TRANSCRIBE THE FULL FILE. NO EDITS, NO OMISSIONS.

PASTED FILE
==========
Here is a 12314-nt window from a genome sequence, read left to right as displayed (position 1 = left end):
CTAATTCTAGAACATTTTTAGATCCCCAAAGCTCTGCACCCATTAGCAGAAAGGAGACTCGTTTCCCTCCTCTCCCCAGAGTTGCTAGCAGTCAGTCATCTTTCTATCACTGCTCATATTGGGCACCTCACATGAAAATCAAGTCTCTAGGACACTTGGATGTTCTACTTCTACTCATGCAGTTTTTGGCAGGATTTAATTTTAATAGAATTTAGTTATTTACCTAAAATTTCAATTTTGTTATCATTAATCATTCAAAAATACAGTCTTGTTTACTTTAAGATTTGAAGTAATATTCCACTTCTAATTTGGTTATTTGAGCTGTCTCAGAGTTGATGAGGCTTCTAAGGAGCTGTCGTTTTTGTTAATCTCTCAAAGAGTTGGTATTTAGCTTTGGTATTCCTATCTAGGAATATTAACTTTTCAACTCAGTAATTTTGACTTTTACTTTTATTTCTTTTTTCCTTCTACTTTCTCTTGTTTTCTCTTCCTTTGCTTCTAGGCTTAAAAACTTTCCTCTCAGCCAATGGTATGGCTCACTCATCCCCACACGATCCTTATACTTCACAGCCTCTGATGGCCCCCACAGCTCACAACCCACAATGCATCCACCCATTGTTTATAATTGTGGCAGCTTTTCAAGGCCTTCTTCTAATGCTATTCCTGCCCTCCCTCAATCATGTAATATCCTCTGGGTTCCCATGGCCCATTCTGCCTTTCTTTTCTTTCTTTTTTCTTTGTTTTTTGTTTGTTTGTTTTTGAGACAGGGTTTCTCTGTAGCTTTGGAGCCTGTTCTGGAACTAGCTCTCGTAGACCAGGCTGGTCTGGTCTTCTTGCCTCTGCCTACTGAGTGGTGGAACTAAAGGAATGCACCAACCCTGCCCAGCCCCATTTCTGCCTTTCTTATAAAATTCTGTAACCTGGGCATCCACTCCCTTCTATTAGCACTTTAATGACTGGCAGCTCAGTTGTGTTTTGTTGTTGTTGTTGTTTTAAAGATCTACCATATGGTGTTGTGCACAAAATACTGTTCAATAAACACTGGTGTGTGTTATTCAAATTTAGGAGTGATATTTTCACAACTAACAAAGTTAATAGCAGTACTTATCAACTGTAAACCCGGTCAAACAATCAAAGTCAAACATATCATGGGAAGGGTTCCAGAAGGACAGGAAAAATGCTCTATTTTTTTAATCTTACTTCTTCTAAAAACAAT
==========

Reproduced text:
Here is a 12314-nt window from a genome sequence, read left to right as displayed (position 1 = left end):
CTAATTCTAGAACATTTTTAGATCCCCAAAGCTCTGCACCCATTAGCAGAAAGGAGACTCGTTTCCCTCCTCTCCCCAGAGTTGCTAGCAGTCAGTCATCTTTCTATCACTGCTCATATTGGGCACCTCACATGAAAATCAAGTCTCTAGGACACTTGGATGTTCTACTTCTACTCATGCAGTTTTTGGCAGGATTTAATTTTAATAGAATTTAGTTATTTACCTAAAATTTCAATTTTGTTATCATTAATCATTCAAAAATACAGTCTTGTTTACTTTAAGATTTGAAGTAATATTCCACTTCTAATTTGGTTATTTGAGCTGTCTCAGAGTTGATGAGGCTTCTAAGGAGCTGTCGTTTTTGTTAATCTCTCAAAGAGTTGGTATTTAGCTTTGGTATTCCTATCTAGGAATATTAACTTTTCAACTCAGTAATTTTGACTTTTACTTTTATTTCTTTTTTCCTTCTACTTTCTCTTGTTTTCTCTTCCTTTGCTTCTAGGCTTAAAAACTTTCCTCTCAGCCAATGGTATGGCTCACTCATCCCCACACGATCCTTATACTTCACAGCCTCTGATGGCCCCCACAGCTCACAACCCACAATGCATCCACCCATTGTTTATAATTGTGGCAGCTTTTCAAGGCCTTCTTCTAATGCTATTCCTGCCCTCCCTCAATCATGTAATATCCTCTGGGTTCCCATGGCCCATTCTGCCTTTCTTTTCTTTCTTTTTTCTTTGTTTTTTGTTTGTTTGTTTTTGAGACAGGGTTTCTCTGTAGCTTTGGAGCCTGTTCTGGAACTAGCTCTCGTAGACCAGGCTGGTCTGGTCTTCTTGCCTCTGCCTACTGAGTGGTGGAACTAAAGGAATGCACCAACCCTGCCCAGCCCCATTTCTGCCTTTCTTATAAAATTCTGTAACCTGGGCATCCACTCCCTTCTATTAGCACTTTAATGACTGGCAGCTCAGTTGTGTTTTGTTGTTGTTGTTGTTTTAAAGATCTACCATATGGTGTTGTGCACAAAATACTGTTCAATAAACACTGGTGTGTGTTATTCAAATTTAGGAGTGATATTTTCACAACTAACAAAGTTAATAGCAGTACTTATCAACTGTAAACCCGGTCAAACAATCAAAGTCAAACATATCATGGGAAGGGTTCCAGAAGGACAGGAAAAATGCTCTATTTTTTTAATCTTACTTCTTCTAAAAACAAT